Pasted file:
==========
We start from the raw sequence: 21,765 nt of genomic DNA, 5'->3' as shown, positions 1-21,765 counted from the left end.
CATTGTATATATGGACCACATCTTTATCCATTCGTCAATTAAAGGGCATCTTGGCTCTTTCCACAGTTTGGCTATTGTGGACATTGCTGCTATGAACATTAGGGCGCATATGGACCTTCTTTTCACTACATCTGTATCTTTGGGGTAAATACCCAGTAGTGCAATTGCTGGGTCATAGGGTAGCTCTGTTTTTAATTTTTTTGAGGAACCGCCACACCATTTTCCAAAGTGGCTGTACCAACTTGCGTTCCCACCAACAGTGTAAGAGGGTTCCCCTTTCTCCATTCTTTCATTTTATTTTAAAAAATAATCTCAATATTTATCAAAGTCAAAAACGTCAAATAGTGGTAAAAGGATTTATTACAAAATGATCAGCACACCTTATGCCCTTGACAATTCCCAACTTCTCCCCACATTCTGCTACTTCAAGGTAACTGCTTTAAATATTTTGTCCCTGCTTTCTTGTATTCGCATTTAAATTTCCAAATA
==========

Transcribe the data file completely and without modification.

We start from the raw sequence: 21,765 nt of genomic DNA, 5'->3' as shown, positions 1-21,765 counted from the left end.
CATTGTATATATGGACCACATCTTTATCCATTCGTCAATTAAAGGGCATCTTGGCTCTTTCCACAGTTTGGCTATTGTGGACATTGCTGCTATGAACATTAGGGCGCATATGGACCTTCTTTTCACTACATCTGTATCTTTGGGGTAAATACCCAGTAGTGCAATTGCTGGGTCATAGGGTAGCTCTGTTTTTAATTTTTTTGAGGAACCGCCACACCATTTTCCAAAGTGGCTGTACCAACTTGCGTTCCCACCAACAGTGTAAGAGGGTTCCCCTTTCTCCATTCTTTCATTTTATTTTAAAAAATAATCTCAATATTTATCAAAGTCAAAAACGTCAAATAGTGGTAAAAGGATTTATTACAAAATGATCAGCACACCTTATGCCCTTGACAATTCCCAACTTCTCCCCACATTCTGCTACTTCAAGGTAACTGCTTTAAATATTTTGTCCCTGCTTTCTTGTATTCGCATTTAAATTTCCAAATA